Polina Osetinskaja/ photo festival archive



No comment added yet..

Like other music festivals, the 29th annual Concentus Moraviae International Music Festival has not only had to reflect the fact that it is the Year of Czech Music, but also the unique 200th anniversary of the birth of Bedřich Smetana, the founder of modern Czech music. The dramaturgy of this year’s festival, which has just launched, is in the spirit of "Metamorphoses: Czech Smetana!". The first festival concert, which took place on 31 May at the Kyjov Municipal Cultural Centre, gave a hint of the direction the rest of the festival's dramaturgy will take. The organisers of the show decided to explore Smetana's work from a fresh angle and to work not only with the music, but also with the audience’s expectations. The opening evening saw a performance of Smetana's famous String Quartet No. 1 in E minor From My Life, but in an arrangement for a symphony orchestra penned by conductor and pianist George Szell. Smetana's work was complemented by the world première of the Concerto for Flute and Orchestra "Sadunkertoja" by Finnish composer, conductor and artist in residence at the 29th annual festival, Olli Mustonen, commissioned especially for the festival. Mustonen also conducted the Prague Philharmonia's performance of the two works. Danish flautist Janne Thomsen performed as soloist.  more

As part of Ensemble Opera Diversa's Musical Inventory series of concerts, which began back in 2017, the ensemble aims to present (re)discovered works and composers that we rarely hear on stage. However, this dramaturgical line also offers the space and initiative to create some completely new works performed in world premières. This time, the chamber concert held on Wednesday, 29 May 2024 in the auditorium of the Rector's Office of the Brno University of Technology (BUT) was directed by the Diversa QuartetBarbara Tolarová (1st violin), Jan Bělohlávek (2nd violin), David Křivský (viola), Iva Wiesnerová (cello), OK Percussion Duo (Martin OpršálMartin Kneibl), soloists Aneta Podracká Bendová (soprano) and pianist Tereza Plešáková. The theme was a nod to the Prague composition school from a pedagogical and artistic perspective.  more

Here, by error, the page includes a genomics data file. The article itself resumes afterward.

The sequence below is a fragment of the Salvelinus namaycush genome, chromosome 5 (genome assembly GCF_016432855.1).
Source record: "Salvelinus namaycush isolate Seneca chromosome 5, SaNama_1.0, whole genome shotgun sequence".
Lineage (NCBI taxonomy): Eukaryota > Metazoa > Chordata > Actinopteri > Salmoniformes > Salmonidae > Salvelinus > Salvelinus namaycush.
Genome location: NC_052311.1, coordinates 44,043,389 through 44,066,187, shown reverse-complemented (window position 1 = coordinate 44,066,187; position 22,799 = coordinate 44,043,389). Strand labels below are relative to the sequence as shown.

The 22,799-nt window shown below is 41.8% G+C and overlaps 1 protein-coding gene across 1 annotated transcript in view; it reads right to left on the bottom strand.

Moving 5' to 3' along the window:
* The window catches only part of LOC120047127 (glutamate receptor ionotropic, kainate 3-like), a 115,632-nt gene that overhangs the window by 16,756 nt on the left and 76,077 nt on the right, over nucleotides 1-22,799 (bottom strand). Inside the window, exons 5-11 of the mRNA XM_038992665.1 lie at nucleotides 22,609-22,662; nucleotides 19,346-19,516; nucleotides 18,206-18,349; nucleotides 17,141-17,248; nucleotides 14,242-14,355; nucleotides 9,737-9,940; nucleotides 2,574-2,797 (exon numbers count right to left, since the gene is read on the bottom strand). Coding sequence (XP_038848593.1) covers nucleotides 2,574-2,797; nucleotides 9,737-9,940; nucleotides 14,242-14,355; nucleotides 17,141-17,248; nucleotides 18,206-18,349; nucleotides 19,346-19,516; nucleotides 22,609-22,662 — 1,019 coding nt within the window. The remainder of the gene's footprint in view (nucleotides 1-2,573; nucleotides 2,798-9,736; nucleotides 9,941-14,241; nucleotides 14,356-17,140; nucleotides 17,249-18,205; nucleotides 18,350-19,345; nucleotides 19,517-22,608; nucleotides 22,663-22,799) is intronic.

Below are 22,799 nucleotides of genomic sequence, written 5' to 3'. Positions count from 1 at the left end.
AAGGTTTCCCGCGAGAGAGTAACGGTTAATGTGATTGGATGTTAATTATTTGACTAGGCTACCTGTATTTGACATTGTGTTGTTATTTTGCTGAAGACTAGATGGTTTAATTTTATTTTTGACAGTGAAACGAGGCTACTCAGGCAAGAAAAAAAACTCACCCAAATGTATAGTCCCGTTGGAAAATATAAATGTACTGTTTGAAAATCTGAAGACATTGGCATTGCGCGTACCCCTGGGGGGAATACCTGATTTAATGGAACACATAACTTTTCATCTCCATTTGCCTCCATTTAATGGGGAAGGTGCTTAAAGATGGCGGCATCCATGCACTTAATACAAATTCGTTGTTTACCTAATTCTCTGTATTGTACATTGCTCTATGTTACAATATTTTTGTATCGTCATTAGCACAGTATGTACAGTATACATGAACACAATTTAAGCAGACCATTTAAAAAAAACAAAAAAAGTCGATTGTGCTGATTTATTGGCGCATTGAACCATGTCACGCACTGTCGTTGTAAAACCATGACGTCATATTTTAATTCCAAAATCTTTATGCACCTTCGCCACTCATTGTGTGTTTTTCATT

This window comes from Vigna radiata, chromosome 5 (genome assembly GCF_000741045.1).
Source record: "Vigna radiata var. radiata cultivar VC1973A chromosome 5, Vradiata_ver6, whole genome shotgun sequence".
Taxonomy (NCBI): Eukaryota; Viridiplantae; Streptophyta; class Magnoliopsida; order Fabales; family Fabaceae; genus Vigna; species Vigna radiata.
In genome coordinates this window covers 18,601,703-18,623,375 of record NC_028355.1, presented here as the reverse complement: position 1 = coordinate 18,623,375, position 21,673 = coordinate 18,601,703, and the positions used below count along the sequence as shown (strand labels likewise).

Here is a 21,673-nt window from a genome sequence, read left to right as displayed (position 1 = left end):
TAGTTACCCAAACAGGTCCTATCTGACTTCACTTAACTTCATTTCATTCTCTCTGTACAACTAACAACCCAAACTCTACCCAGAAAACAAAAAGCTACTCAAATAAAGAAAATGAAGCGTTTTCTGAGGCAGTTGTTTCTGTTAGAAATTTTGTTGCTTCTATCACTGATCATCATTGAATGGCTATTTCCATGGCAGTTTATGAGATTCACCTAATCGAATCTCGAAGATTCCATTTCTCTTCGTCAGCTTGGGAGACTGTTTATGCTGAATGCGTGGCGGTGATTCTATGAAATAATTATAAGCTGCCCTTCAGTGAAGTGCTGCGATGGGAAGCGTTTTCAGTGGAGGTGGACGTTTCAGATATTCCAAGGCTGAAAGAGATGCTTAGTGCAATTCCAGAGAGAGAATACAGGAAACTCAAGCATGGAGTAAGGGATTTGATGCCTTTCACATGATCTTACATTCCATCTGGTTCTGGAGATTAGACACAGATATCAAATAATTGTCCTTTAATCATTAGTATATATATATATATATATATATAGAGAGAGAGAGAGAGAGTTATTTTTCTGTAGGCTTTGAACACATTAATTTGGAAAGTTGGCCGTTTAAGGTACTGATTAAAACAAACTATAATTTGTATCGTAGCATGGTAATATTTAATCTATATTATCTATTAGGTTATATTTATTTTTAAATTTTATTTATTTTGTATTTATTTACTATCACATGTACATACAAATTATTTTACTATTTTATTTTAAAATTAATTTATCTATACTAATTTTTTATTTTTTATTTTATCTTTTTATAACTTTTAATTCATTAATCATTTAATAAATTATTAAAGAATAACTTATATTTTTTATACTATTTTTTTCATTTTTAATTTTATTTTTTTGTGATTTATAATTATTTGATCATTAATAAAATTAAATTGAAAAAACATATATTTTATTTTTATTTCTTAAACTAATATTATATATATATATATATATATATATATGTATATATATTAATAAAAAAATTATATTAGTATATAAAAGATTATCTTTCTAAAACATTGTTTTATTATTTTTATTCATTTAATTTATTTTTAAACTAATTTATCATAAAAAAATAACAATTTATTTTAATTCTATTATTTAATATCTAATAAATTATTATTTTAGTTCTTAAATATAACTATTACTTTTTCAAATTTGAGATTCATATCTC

The concert with the subtitle Haydn and Shostakovich in G Minor closed the Philharmonia at Home subscription series on Thursday 16 May at the Besední dům. It was also the last concert of the 2023/24 season (not counting Friday's reprise), with the Brno Philharmonic led by its chief conductor Dennis Russell Davies. In the second half of the evening the orchestra was accompanied by singers Jana Šrejma Kačírková (soprano) and Jiří Služenko (bass). As the title of the concert implies, the dramaturgy juxtaposed works by Joseph Haydn and Dimitri Shostakovich, which are almost exclusively linked only by the key in which they were written.  more

Connection, unity, contemplation - these words can be used to describe the musical evening of Schola Gregoriana Pragensis under the direction of David Eben and organist Tomáš Thon, which took place yesterday as part of the Easter Festival of Sacred Music at the church of St. Thomas. Not only the singing of a Gregorian chant, but also the works of composer Petr Eben (1929-2007) enlivened the church space with sound and colour for an hour.  more

With a concert called Ensemble Inégal: Yesterday at the church of St. John, Zelenka opened the 31st edition of the Easter Festival of Sacred Music, this time with the suffix Terroir. This slightly mysterious word, which is popularly used in connection with wine, comes from the Latin word for land or soil, and carries the sum of all the influences, especially the natural conditions of a particular location and on the plants grown there. This term is thus metonymically transferred to the programme of this year's VFDH, as it consists exclusively of works by Czech authors, thus complementing the ongoing Year of Czech Musicmore